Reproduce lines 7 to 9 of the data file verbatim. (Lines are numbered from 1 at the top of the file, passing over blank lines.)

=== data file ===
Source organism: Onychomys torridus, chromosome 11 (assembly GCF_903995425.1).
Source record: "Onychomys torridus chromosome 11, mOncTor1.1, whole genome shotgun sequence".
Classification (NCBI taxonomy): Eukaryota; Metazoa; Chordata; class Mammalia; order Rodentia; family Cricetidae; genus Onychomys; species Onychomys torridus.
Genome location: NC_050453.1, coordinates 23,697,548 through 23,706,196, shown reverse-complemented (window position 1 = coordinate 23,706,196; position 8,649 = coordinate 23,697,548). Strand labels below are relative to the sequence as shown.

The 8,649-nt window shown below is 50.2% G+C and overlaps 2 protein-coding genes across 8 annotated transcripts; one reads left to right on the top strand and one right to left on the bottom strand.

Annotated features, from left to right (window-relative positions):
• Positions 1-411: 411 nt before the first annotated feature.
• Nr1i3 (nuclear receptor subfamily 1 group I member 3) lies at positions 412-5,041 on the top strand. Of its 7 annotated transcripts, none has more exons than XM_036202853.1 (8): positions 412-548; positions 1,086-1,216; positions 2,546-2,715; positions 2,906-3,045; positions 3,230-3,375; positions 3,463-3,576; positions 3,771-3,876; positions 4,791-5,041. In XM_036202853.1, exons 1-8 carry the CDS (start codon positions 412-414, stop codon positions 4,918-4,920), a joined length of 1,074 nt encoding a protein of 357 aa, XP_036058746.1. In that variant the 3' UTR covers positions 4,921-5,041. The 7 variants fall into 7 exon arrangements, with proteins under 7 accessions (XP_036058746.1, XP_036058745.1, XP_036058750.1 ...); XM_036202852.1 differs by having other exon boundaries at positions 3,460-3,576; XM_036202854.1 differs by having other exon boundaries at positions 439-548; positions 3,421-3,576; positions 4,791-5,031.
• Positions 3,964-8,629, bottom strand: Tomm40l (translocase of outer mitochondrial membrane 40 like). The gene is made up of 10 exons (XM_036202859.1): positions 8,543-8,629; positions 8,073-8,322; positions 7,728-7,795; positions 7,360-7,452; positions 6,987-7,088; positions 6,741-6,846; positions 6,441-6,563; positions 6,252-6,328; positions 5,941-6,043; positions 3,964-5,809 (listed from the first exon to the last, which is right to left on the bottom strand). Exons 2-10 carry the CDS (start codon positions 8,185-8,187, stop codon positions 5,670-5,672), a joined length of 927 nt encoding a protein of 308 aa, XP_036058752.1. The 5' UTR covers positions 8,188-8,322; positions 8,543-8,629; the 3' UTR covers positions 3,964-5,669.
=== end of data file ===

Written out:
• Positions 1-411: 411 nt before the first annotated feature.
• Nr1i3 (nuclear receptor subfamily 1 group I member 3) lies at positions 412-5,041 on the top strand. Of its 7 annotated transcripts, none has more exons than XM_036202853.1 (8): positions 412-548; positions 1,086-1,216; positions 2,546-2,715; positions 2,906-3,045; positions 3,230-3,375; positions 3,463-3,576; positions 3,771-3,876; positions 4,791-5,041. In XM_036202853.1, exons 1-8 carry the CDS (start codon positions 412-414, stop codon positions 4,918-4,920), a joined length of 1,074 nt encoding a protein of 357 aa, XP_036058746.1. In that variant the 3' UTR covers positions 4,921-5,041. The 7 variants fall into 7 exon arrangements, with proteins under 7 accessions (XP_036058746.1, XP_036058745.1, XP_036058750.1 ...); XM_036202852.1 differs by having other exon boundaries at positions 3,460-3,576; XM_036202854.1 differs by having other exon boundaries at positions 439-548; positions 3,421-3,576; positions 4,791-5,031.
• Positions 3,964-8,629, bottom strand: Tomm40l (translocase of outer mitochondrial membrane 40 like). The gene is made up of 10 exons (XM_036202859.1): positions 8,543-8,629; positions 8,073-8,322; positions 7,728-7,795; positions 7,360-7,452; positions 6,987-7,088; positions 6,741-6,846; positions 6,441-6,563; positions 6,252-6,328; positions 5,941-6,043; positions 3,964-5,809 (listed from the first exon to the last, which is right to left on the bottom strand). Exons 2-10 carry the CDS (start codon positions 8,185-8,187, stop codon positions 5,670-5,672), a joined length of 927 nt encoding a protein of 308 aa, XP_036058752.1. The 5' UTR covers positions 8,188-8,322; positions 8,543-8,629; the 3' UTR covers positions 3,964-5,669.